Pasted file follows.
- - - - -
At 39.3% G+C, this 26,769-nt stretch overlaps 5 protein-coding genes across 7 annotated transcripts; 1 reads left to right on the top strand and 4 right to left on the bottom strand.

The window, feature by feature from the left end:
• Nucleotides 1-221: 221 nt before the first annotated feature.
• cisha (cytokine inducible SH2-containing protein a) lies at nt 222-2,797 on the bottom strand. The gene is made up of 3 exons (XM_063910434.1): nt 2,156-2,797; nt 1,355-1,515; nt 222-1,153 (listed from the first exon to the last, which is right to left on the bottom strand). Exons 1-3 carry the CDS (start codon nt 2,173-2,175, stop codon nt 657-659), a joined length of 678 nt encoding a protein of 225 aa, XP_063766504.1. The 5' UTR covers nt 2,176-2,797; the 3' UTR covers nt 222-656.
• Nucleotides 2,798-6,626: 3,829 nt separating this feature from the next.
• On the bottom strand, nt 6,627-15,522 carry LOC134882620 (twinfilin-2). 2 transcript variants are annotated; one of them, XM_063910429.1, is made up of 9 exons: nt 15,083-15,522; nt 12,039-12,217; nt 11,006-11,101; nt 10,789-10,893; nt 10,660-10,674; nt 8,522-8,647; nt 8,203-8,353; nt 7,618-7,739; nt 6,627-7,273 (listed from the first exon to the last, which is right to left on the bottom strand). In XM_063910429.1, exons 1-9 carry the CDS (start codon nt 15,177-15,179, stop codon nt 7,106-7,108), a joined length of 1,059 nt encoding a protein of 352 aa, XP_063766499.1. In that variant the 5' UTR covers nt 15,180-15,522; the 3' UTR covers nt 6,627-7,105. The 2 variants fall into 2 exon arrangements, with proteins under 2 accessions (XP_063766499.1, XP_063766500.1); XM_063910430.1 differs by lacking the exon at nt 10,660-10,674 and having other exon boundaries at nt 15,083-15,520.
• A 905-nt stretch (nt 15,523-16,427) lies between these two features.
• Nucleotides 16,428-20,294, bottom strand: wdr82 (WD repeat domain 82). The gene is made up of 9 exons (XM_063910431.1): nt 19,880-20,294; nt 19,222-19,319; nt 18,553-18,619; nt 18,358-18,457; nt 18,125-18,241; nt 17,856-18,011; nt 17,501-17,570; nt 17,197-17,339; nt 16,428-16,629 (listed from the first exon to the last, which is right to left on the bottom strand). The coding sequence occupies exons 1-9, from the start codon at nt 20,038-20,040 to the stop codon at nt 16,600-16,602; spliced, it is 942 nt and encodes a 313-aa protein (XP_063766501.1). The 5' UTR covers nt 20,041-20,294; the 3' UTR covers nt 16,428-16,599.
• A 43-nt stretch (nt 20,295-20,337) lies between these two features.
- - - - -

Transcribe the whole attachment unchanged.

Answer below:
At 39.3% G+C, this 26,769-nt stretch overlaps 5 protein-coding genes across 7 annotated transcripts; 1 reads left to right on the top strand and 4 right to left on the bottom strand.

The window, feature by feature from the left end:
• Nucleotides 1-221: 221 nt before the first annotated feature.
• cisha (cytokine inducible SH2-containing protein a) lies at nt 222-2,797 on the bottom strand. The gene is made up of 3 exons (XM_063910434.1): nt 2,156-2,797; nt 1,355-1,515; nt 222-1,153 (listed from the first exon to the last, which is right to left on the bottom strand). Exons 1-3 carry the CDS (start codon nt 2,173-2,175, stop codon nt 657-659), a joined length of 678 nt encoding a protein of 225 aa, XP_063766504.1. The 5' UTR covers nt 2,176-2,797; the 3' UTR covers nt 222-656.
• Nucleotides 2,798-6,626: 3,829 nt separating this feature from the next.
• On the bottom strand, nt 6,627-15,522 carry LOC134882620 (twinfilin-2). 2 transcript variants are annotated; one of them, XM_063910429.1, is made up of 9 exons: nt 15,083-15,522; nt 12,039-12,217; nt 11,006-11,101; nt 10,789-10,893; nt 10,660-10,674; nt 8,522-8,647; nt 8,203-8,353; nt 7,618-7,739; nt 6,627-7,273 (listed from the first exon to the last, which is right to left on the bottom strand). In XM_063910429.1, exons 1-9 carry the CDS (start codon nt 15,177-15,179, stop codon nt 7,106-7,108), a joined length of 1,059 nt encoding a protein of 352 aa, XP_063766499.1. In that variant the 5' UTR covers nt 15,180-15,522; the 3' UTR covers nt 6,627-7,105. The 2 variants fall into 2 exon arrangements, with proteins under 2 accessions (XP_063766499.1, XP_063766500.1); XM_063910430.1 differs by lacking the exon at nt 10,660-10,674 and having other exon boundaries at nt 15,083-15,520.
• A 905-nt stretch (nt 15,523-16,427) lies between these two features.
• Nucleotides 16,428-20,294, bottom strand: wdr82 (WD repeat domain 82). The gene is made up of 9 exons (XM_063910431.1): nt 19,880-20,294; nt 19,222-19,319; nt 18,553-18,619; nt 18,358-18,457; nt 18,125-18,241; nt 17,856-18,011; nt 17,501-17,570; nt 17,197-17,339; nt 16,428-16,629 (listed from the first exon to the last, which is right to left on the bottom strand). The coding sequence occupies exons 1-9, from the start codon at nt 20,038-20,040 to the stop codon at nt 16,600-16,602; spliced, it is 942 nt and encodes a 313-aa protein (XP_063766501.1). The 5' UTR covers nt 20,041-20,294; the 3' UTR covers nt 16,428-16,599.
• A 43-nt stretch (nt 20,295-20,337) lies between these two features.